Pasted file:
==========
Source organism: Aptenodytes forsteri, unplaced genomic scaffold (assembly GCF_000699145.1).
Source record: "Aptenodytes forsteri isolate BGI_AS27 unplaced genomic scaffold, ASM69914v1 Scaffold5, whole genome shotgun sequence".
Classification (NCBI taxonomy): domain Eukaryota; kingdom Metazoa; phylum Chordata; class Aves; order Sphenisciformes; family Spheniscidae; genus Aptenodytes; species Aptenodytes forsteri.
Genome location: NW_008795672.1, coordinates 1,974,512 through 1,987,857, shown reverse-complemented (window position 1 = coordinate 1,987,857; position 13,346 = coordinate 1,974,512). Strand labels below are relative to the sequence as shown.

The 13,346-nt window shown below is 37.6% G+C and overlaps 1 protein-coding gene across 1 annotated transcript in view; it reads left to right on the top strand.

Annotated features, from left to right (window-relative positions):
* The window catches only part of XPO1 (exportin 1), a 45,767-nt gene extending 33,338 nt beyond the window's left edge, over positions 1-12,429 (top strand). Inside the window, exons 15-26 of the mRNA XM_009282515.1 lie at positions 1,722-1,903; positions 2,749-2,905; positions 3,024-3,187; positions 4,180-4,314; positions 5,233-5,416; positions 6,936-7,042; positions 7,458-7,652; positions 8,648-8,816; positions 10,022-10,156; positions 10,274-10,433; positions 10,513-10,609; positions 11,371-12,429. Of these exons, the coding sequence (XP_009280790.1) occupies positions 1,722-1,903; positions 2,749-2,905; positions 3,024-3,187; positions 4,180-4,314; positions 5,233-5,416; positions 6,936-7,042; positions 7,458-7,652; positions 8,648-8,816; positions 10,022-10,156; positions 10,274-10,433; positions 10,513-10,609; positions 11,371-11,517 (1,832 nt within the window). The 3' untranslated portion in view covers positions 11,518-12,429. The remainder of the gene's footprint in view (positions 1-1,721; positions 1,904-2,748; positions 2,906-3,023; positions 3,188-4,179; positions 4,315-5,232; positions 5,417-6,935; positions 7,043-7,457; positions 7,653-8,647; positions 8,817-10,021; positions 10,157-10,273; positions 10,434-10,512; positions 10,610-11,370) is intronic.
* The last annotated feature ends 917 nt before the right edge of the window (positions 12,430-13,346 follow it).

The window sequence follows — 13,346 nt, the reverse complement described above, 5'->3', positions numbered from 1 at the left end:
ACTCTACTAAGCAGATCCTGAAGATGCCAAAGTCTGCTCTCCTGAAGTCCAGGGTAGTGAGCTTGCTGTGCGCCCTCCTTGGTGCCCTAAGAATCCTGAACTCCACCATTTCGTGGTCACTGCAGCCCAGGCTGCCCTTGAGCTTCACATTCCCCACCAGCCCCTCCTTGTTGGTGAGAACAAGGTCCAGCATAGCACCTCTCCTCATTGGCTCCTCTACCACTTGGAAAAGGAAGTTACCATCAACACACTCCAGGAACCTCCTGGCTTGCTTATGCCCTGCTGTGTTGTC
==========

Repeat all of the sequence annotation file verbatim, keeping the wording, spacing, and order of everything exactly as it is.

Source organism: Aptenodytes forsteri, unplaced genomic scaffold (assembly GCF_000699145.1).
Source record: "Aptenodytes forsteri isolate BGI_AS27 unplaced genomic scaffold, ASM69914v1 Scaffold5, whole genome shotgun sequence".
Classification (NCBI taxonomy): domain Eukaryota; kingdom Metazoa; phylum Chordata; class Aves; order Sphenisciformes; family Spheniscidae; genus Aptenodytes; species Aptenodytes forsteri.
Genome location: NW_008795672.1, coordinates 1,974,512 through 1,987,857, shown reverse-complemented (window position 1 = coordinate 1,987,857; position 13,346 = coordinate 1,974,512). Strand labels below are relative to the sequence as shown.

The 13,346-nt window shown below is 37.6% G+C and overlaps 1 protein-coding gene across 1 annotated transcript in view; it reads left to right on the top strand.

Annotated features, from left to right (window-relative positions):
* The window catches only part of XPO1 (exportin 1), a 45,767-nt gene extending 33,338 nt beyond the window's left edge, over positions 1-12,429 (top strand). Inside the window, exons 15-26 of the mRNA XM_009282515.1 lie at positions 1,722-1,903; positions 2,749-2,905; positions 3,024-3,187; positions 4,180-4,314; positions 5,233-5,416; positions 6,936-7,042; positions 7,458-7,652; positions 8,648-8,816; positions 10,022-10,156; positions 10,274-10,433; positions 10,513-10,609; positions 11,371-12,429. Of these exons, the coding sequence (XP_009280790.1) occupies positions 1,722-1,903; positions 2,749-2,905; positions 3,024-3,187; positions 4,180-4,314; positions 5,233-5,416; positions 6,936-7,042; positions 7,458-7,652; positions 8,648-8,816; positions 10,022-10,156; positions 10,274-10,433; positions 10,513-10,609; positions 11,371-11,517 (1,832 nt within the window). The 3' untranslated portion in view covers positions 11,518-12,429. The remainder of the gene's footprint in view (positions 1-1,721; positions 1,904-2,748; positions 2,906-3,023; positions 3,188-4,179; positions 4,315-5,232; positions 5,417-6,935; positions 7,043-7,457; positions 7,653-8,647; positions 8,817-10,021; positions 10,157-10,273; positions 10,434-10,512; positions 10,610-11,370) is intronic.
* The last annotated feature ends 917 nt before the right edge of the window (positions 12,430-13,346 follow it).

The window sequence follows — 13,346 nt, the reverse complement described above, 5'->3', positions numbered from 1 at the left end:
ACTCTACTAAGCAGATCCTGAAGATGCCAAAGTCTGCTCTCCTGAAGTCCAGGGTAGTGAGCTTGCTGTGCGCCCTCCTTGGTGCCCTAAGAATCCTGAACTCCACCATTTCGTGGTCACTGCAGCCCAGGCTGCCCTTGAGCTTCACATTCCCCACCAGCCCCTCCTTGTTGGTGAGAACAAGGTCCAGCATAGCACCTCTCCTCATTGGCTCCTCTACCACTTGGAAAAGGAAGTTACCATCAACACACTCCAGGAACCTCCTGGCTTGCTTATGCCCTGCTGTGTTGTC